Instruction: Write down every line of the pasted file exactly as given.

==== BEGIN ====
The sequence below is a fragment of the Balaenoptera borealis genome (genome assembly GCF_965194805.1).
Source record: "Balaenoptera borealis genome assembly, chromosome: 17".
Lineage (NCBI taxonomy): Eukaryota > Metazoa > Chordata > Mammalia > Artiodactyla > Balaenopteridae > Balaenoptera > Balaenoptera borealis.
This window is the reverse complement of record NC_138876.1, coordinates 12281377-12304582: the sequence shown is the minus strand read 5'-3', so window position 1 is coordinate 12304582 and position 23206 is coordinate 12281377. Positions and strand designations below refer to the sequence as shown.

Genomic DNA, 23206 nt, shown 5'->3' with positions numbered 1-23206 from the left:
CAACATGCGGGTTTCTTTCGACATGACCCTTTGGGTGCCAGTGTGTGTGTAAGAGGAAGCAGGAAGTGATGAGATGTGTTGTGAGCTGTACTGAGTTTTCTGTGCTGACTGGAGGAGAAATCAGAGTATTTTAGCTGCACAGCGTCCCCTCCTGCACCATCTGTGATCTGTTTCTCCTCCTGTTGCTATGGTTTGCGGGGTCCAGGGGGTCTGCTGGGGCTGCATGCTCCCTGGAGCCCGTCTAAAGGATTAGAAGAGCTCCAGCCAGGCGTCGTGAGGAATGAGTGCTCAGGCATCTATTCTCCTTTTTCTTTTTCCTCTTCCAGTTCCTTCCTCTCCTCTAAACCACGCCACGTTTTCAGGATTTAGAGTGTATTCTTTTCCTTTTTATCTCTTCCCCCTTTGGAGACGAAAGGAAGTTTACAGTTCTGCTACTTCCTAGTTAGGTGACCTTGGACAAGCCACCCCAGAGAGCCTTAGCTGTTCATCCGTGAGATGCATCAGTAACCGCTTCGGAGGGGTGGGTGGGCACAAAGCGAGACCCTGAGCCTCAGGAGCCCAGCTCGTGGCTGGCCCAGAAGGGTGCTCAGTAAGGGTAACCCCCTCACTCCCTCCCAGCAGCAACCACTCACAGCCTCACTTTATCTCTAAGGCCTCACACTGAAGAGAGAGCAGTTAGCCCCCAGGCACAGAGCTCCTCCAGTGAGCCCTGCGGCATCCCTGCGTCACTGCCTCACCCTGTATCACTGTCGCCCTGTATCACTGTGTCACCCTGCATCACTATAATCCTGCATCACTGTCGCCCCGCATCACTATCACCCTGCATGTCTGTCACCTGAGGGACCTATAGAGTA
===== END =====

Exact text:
The sequence below is a fragment of the Balaenoptera borealis genome (genome assembly GCF_965194805.1).
Source record: "Balaenoptera borealis genome assembly, chromosome: 17".
Lineage (NCBI taxonomy): Eukaryota > Metazoa > Chordata > Mammalia > Artiodactyla > Balaenopteridae > Balaenoptera > Balaenoptera borealis.
This window is the reverse complement of record NC_138876.1, coordinates 12281377-12304582: the sequence shown is the minus strand read 5'-3', so window position 1 is coordinate 12304582 and position 23206 is coordinate 12281377. Positions and strand designations below refer to the sequence as shown.

Genomic DNA, 23206 nt, shown 5'->3' with positions numbered 1-23206 from the left:
CAACATGCGGGTTTCTTTCGACATGACCCTTTGGGTGCCAGTGTGTGTGTAAGAGGAAGCAGGAAGTGATGAGATGTGTTGTGAGCTGTACTGAGTTTTCTGTGCTGACTGGAGGAGAAATCAGAGTATTTTAGCTGCACAGCGTCCCCTCCTGCACCATCTGTGATCTGTTTCTCCTCCTGTTGCTATGGTTTGCGGGGTCCAGGGGGTCTGCTGGGGCTGCATGCTCCCTGGAGCCCGTCTAAAGGATTAGAAGAGCTCCAGCCAGGCGTCGTGAGGAATGAGTGCTCAGGCATCTATTCTCCTTTTTCTTTTTCCTCTTCCAGTTCCTTCCTCTCCTCTAAACCACGCCACGTTTTCAGGATTTAGAGTGTATTCTTTTCCTTTTTATCTCTTCCCCCTTTGGAGACGAAAGGAAGTTTACAGTTCTGCTACTTCCTAGTTAGGTGACCTTGGACAAGCCACCCCAGAGAGCCTTAGCTGTTCATCCGTGAGATGCATCAGTAACCGCTTCGGAGGGGTGGGTGGGCACAAAGCGAGACCCTGAGCCTCAGGAGCCCAGCTCGTGGCTGGCCCAGAAGGGTGCTCAGTAAGGGTAACCCCCTCACTCCCTCCCAGCAGCAACCACTCACAGCCTCACTTTATCTCTAAGGCCTCACACTGAAGAGAGAGCAGTTAGCCCCCAGGCACAGAGCTCCTCCAGTGAGCCCTGCGGCATCCCTGCGTCACTGCCTCACCCTGTATCACTGTCGCCCTGTATCACTGTGTCACCCTGCATCACTATAATCCTGCATCACTGTCGCCCCGCATCACTATCACCCTGCATGTCTGTCACCTGAGGGACCTATAGAGTA